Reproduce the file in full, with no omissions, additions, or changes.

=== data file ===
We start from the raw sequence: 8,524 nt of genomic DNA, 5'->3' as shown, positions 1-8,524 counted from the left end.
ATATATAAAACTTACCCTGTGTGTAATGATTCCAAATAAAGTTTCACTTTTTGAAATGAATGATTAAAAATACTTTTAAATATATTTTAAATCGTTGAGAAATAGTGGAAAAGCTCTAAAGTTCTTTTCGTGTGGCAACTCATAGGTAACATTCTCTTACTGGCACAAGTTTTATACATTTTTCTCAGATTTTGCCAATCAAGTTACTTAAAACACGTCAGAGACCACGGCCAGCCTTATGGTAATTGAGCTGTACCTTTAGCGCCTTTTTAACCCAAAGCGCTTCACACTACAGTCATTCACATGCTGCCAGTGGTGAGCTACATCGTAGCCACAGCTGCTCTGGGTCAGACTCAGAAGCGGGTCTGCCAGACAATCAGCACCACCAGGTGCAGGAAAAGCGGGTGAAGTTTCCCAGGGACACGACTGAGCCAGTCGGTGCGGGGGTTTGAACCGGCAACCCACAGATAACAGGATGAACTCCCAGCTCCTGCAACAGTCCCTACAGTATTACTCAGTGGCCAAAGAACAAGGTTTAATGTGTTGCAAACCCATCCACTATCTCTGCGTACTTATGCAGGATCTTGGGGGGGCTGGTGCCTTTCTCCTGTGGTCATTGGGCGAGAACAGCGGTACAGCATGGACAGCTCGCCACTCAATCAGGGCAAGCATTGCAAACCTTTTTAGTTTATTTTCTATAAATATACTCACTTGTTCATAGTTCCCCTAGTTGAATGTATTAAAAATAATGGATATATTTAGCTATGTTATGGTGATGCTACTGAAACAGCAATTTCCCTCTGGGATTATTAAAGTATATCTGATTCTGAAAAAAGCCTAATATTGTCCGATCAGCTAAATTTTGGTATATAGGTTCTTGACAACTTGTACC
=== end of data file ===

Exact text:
We start from the raw sequence: 8,524 nt of genomic DNA, 5'->3' as shown, positions 1-8,524 counted from the left end.
ATATATAAAACTTACCCTGTGTGTAATGATTCCAAATAAAGTTTCACTTTTTGAAATGAATGATTAAAAATACTTTTAAATATATTTTAAATCGTTGAGAAATAGTGGAAAAGCTCTAAAGTTCTTTTCGTGTGGCAACTCATAGGTAACATTCTCTTACTGGCACAAGTTTTATACATTTTTCTCAGATTTTGCCAATCAAGTTACTTAAAACACGTCAGAGACCACGGCCAGCCTTATGGTAATTGAGCTGTACCTTTAGCGCCTTTTTAACCCAAAGCGCTTCACACTACAGTCATTCACATGCTGCCAGTGGTGAGCTACATCGTAGCCACAGCTGCTCTGGGTCAGACTCAGAAGCGGGTCTGCCAGACAATCAGCACCACCAGGTGCAGGAAAAGCGGGTGAAGTTTCCCAGGGACACGACTGAGCCAGTCGGTGCGGGGGTTTGAACCGGCAACCCACAGATAACAGGATGAACTCCCAGCTCCTGCAACAGTCCCTACAGTATTACTCAGTGGCCAAAGAACAAGGTTTAATGTGTTGCAAACCCATCCACTATCTCTGCGTACTTATGCAGGATCTTGGGGGGGCTGGTGCCTTTCTCCTGTGGTCATTGGGCGAGAACAGCGGTACAGCATGGACAGCTCGCCACTCAATCAGGGCAAGCATTGCAAACCTTTTTAGTTTATTTTCTATAAATATACTCACTTGTTCATAGTTCCCCTAGTTGAATGTATTAAAAATAATGGATATATTTAGCTATGTTATGGTGATGCTACTGAAACAGCAATTTCCCTCTGGGATTATTAAAGTATATCTGATTCTGAAAAAAGCCTAATATTGTCCGATCAGCTAAATTTTGGTATATAGGTTCTTGACAACTTGTACC